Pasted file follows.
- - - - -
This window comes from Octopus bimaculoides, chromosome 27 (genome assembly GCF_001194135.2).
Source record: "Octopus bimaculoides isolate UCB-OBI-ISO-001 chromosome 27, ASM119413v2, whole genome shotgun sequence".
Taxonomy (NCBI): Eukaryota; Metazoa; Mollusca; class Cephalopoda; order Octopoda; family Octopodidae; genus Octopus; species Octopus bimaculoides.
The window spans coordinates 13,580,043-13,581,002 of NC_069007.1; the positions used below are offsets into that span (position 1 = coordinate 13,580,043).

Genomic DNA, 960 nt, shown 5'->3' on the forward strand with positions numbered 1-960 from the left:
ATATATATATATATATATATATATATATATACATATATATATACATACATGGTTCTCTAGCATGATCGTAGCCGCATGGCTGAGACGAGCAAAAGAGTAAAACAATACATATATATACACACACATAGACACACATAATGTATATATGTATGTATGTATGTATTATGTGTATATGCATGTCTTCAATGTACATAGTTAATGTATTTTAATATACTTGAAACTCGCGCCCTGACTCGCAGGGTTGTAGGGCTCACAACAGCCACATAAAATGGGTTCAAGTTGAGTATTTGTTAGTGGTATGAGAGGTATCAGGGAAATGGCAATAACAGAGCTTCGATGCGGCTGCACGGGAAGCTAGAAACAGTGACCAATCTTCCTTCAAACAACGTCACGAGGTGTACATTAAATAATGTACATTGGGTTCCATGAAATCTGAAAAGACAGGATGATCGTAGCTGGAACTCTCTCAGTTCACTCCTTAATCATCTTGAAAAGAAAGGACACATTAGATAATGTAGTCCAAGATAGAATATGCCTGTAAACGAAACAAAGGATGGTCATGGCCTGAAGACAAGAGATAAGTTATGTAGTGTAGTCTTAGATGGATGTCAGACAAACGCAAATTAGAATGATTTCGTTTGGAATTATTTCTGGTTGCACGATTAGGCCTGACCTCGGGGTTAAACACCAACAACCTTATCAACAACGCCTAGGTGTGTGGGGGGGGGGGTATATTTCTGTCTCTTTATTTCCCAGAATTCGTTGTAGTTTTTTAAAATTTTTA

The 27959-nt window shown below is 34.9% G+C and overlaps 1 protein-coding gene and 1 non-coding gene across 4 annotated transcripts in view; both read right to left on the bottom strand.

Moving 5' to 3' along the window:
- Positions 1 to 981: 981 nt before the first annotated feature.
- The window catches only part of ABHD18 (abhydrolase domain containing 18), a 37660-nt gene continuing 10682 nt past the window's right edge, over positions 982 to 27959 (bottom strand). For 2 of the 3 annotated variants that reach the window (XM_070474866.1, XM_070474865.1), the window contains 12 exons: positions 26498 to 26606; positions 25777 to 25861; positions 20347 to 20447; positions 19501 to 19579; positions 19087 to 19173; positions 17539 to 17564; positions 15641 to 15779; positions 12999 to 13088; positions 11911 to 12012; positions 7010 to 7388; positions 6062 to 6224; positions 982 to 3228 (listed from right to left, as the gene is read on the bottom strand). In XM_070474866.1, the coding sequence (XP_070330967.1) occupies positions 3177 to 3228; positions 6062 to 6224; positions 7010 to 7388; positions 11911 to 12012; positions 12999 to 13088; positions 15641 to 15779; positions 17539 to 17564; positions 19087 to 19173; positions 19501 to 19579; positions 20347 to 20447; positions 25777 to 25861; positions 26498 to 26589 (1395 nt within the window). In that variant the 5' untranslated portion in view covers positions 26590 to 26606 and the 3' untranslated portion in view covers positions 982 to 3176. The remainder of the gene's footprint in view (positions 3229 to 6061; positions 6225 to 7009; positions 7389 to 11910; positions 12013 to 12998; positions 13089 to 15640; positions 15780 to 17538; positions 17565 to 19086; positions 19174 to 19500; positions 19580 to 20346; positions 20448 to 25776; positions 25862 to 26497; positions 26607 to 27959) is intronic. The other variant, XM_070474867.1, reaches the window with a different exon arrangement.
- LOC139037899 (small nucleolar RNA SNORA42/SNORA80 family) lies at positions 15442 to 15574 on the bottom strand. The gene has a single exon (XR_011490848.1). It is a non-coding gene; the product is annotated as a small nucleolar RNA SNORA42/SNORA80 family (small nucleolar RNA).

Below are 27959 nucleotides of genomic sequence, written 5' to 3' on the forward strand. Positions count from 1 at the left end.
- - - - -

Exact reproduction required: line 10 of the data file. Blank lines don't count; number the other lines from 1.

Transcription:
- The window catches only part of ABHD18 (abhydrolase domain containing 18), a 37660-nt gene continuing 10682 nt past the window's right edge, over positions 982 to 27959 (bottom strand). For 2 of the 3 annotated variants that reach the window (XM_070474866.1, XM_070474865.1), the window contains 12 exons: positions 26498 to 26606; positions 25777 to 25861; positions 20347 to 20447; positions 19501 to 19579; positions 19087 to 19173; positions 17539 to 17564; positions 15641 to 15779; positions 12999 to 13088; positions 11911 to 12012; positions 7010 to 7388; positions 6062 to 6224; positions 982 to 3228 (listed from right to left, as the gene is read on the bottom strand). In XM_070474866.1, the coding sequence (XP_070330967.1) occupies positions 3177 to 3228; positions 6062 to 6224; positions 7010 to 7388; positions 11911 to 12012; positions 12999 to 13088; positions 15641 to 15779; positions 17539 to 17564; positions 19087 to 19173; positions 19501 to 19579; positions 20347 to 20447; positions 25777 to 25861; positions 26498 to 26589 (1395 nt within the window). In that variant the 5' untranslated portion in view covers positions 26590 to 26606 and the 3' untranslated portion in view covers positions 982 to 3176. The remainder of the gene's footprint in view (positions 3229 to 6061; positions 6225 to 7009; positions 7389 to 11910; positions 12013 to 12998; positions 13089 to 15640; positions 15780 to 17538; positions 17565 to 19086; positions 19174 to 19500; positions 19580 to 20346; positions 20448 to 25776; positions 25862 to 26497; positions 26607 to 27959) is intronic. The other variant, XM_070474867.1, reaches the window with a different exon arrangement.